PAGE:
Kronberg fails to win over Aspen City Council in city offices opposition
The Aspen City Council on Monday blessed a new subdivision for civic offices, despite a government critic’s attempt to derail the project by calling on elected officials to take it to a public vote.
Mayor Steve Skadron gave Snowmass Canyon resident Toni Kronberg, who is often at odds with the City Council over its decisions, three minutes to make her case against the new office space eyed for the Rio Grande Building and Galena Plaza.
Kronberg instead used nearly half an hour to accuse City Council of violating the 2006 Civic Master Plan if it approved the development of a city office building near the Pitkin County Library. That’s because, she argued, the plan does not allow for civic offices where they are proposed; instead, the space is designated for affordable housing or neighborhood-commercial development.
She also contended the city was encroaching open space with the development.
“I highly encourage you to put it to a vote and let the community decide,” said Kronberg, who gave a detailed presentation that was supported by documents, maps and other literature. “It’s not in compliance.”
Kronberg’s plea, however, failed to persuade the council to reverse its course.
By a 4-0 vote, the council took the recommendation of the Community Development Department — some of whose members said Kronberg cherry-picked from the Civic Master Plan and overlooked parts that make the development allowable — and approved Ordinance 4 at the roughly 11 p.m. conclusion of the public hearing.
“As a staff we feel very confident that it meets the requirements,” said Jessica Garrow, director of Community Development. She was backed by City Attorney Jim True.
Skadron, while thanking Kronberg for the time she spent on her challenge, also scolded her for undermining the work the city has put into the effort.
“That doesn’t mean we are insensitive to the issue, or we don’t care, or we haven’t been listening,” the mayor said. “We do care, and it’s quite obvious by the amount of time and money we’ve put into this and the amount of time we’ve given you to make a case.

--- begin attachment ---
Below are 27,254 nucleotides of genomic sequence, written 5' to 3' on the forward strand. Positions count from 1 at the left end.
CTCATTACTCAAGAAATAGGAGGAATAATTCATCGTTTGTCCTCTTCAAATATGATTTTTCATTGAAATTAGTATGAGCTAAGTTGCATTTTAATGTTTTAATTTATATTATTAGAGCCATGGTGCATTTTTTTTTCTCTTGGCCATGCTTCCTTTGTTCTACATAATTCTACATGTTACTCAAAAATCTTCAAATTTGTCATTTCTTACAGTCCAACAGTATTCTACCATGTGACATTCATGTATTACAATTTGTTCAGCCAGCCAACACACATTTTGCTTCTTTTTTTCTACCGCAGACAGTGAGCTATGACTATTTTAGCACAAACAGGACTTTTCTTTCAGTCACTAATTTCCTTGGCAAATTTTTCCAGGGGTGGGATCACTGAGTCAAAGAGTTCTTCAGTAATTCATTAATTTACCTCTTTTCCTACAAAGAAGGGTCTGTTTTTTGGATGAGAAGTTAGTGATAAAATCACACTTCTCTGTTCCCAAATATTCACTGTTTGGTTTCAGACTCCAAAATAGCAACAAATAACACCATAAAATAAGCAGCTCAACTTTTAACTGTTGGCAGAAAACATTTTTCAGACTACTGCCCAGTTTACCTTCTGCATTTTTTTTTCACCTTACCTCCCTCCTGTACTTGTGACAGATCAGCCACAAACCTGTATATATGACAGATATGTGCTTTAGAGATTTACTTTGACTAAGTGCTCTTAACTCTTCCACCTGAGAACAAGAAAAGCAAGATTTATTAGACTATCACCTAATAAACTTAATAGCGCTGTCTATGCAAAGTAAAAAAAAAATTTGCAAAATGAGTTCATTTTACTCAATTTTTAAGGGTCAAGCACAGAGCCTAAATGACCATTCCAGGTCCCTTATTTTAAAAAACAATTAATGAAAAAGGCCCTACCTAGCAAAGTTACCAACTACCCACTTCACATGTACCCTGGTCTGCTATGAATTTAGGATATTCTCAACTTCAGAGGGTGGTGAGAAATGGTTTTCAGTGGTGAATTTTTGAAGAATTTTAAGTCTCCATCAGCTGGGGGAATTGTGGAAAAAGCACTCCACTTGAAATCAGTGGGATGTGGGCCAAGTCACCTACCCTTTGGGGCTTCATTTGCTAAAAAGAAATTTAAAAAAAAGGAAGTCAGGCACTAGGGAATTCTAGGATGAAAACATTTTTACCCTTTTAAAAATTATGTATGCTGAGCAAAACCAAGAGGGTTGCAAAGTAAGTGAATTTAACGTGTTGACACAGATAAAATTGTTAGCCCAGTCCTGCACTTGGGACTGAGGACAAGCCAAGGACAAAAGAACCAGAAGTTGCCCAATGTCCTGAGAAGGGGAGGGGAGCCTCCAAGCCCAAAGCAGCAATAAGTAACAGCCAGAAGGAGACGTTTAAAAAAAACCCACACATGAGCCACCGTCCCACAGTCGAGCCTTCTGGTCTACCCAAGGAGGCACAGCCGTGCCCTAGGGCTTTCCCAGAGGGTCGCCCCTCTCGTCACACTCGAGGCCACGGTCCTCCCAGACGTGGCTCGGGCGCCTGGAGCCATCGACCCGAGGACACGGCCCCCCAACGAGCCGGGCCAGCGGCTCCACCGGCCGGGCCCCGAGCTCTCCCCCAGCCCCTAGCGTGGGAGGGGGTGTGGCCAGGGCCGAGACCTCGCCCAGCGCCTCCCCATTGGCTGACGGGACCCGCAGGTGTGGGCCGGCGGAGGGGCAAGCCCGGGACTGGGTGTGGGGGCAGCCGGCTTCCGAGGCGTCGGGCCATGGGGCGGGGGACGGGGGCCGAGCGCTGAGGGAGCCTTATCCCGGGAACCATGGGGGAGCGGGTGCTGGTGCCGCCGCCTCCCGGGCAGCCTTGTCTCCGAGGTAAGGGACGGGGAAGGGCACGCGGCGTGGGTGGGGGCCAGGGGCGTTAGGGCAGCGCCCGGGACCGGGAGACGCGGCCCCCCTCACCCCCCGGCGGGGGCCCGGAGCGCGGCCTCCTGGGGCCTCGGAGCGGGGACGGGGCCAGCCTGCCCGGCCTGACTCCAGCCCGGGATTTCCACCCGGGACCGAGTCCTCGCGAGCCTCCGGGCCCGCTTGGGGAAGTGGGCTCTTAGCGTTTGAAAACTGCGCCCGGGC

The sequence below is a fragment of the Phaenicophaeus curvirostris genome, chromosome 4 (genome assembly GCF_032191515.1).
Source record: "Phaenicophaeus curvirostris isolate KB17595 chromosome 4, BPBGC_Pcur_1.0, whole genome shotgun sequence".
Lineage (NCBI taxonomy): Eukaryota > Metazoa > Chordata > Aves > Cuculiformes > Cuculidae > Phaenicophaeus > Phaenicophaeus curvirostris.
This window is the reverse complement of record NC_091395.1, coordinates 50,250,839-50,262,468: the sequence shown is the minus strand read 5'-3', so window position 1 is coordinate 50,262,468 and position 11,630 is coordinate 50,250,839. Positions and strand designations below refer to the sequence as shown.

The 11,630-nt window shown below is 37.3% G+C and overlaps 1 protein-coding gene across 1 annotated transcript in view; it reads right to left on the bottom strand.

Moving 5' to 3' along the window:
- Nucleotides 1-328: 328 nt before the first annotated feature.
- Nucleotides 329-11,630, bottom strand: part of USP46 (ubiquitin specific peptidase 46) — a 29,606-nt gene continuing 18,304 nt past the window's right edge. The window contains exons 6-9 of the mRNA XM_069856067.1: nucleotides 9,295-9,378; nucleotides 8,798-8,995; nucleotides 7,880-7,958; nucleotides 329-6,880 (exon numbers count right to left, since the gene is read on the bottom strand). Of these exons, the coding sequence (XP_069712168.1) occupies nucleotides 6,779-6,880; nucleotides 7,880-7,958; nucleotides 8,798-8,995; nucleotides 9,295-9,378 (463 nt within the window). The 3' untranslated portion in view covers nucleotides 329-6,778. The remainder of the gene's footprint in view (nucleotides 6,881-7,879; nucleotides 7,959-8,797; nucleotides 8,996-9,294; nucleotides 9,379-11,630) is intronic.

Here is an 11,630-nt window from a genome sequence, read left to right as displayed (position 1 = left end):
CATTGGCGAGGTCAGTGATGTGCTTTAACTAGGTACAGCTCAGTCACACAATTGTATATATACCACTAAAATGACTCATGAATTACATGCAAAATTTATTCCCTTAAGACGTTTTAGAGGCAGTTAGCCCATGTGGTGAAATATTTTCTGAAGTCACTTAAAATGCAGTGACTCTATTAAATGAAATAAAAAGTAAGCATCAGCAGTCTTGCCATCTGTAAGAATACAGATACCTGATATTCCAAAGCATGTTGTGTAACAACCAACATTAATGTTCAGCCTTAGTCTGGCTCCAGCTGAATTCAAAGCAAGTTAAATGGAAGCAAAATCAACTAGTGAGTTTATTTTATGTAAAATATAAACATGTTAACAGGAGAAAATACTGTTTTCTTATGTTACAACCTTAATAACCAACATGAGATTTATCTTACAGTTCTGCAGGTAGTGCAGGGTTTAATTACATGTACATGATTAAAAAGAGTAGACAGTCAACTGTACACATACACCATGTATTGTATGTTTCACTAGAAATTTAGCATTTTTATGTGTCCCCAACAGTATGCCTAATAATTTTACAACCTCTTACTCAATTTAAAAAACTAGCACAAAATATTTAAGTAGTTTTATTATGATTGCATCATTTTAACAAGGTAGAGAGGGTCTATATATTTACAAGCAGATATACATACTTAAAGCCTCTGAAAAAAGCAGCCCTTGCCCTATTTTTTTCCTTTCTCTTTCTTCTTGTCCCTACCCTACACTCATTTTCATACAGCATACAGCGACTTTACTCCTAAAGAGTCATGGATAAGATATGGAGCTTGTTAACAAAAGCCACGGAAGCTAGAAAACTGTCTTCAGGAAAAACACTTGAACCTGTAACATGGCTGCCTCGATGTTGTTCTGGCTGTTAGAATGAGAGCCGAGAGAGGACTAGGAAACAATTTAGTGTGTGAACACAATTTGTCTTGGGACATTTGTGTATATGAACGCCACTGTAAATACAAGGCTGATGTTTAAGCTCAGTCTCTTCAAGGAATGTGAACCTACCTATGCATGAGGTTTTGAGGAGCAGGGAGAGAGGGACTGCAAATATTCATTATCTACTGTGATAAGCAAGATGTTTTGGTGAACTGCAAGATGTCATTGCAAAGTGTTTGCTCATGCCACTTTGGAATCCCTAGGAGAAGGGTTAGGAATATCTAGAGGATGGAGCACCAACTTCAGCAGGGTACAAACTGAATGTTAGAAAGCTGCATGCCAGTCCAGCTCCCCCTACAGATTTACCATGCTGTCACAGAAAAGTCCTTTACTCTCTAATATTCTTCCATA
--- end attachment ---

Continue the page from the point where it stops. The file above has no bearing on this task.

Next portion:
“We have listened, and this building will be one we’re proud of, and it will have respect for its surroundings and will be exemplary for all other developments that come to this town.”
Kronberg hinted that she could try to take the issue to the public by launching a citizen referendum.
“Toni, do what you gotta do,” Skadron said. “But you should reflect on your actions.”
The mayor also rattled off a litany of issues that Kronberg has taken to voters, with successful results, but said they have done more harm than good. Among those votes, he cited Kronberg’s effort behind the defeat of the Aspen Art Museum proposal to build a structure behind the Pitkin County Courthouse. That failed at the polls in May 2009, with the structure ultimately being erected in the downtown core and attracting a chorus of critics who claim it is out of step with its surroundings.
The council’s vote on the city offices, meanwhile, came after it directed the project planners and architects on March 6 and 7 to refine the plans and make the building more welcoming to the public.
The result was a project that no longer has the “institutional” look the council feared it had.
“I find these changes very attractive,” said Councilman Art Daily, calling it a “dramatic change” from the previous version.
The city is building 28,400 square feet of new space for civic offices on Rio Grande Place near the Pitkin County Library. The city also will use another 6,400 square feet of existing space on Rio Grande Place for future offices.
The estimated cost of the project ranges from $35.9 million to $38.6 million, $21 million of which would be paid with city cash and the rest through financing. That also includes a gutting and remodel of the existing City Hall at the corner of East Hopkins Avenue and Galena Street.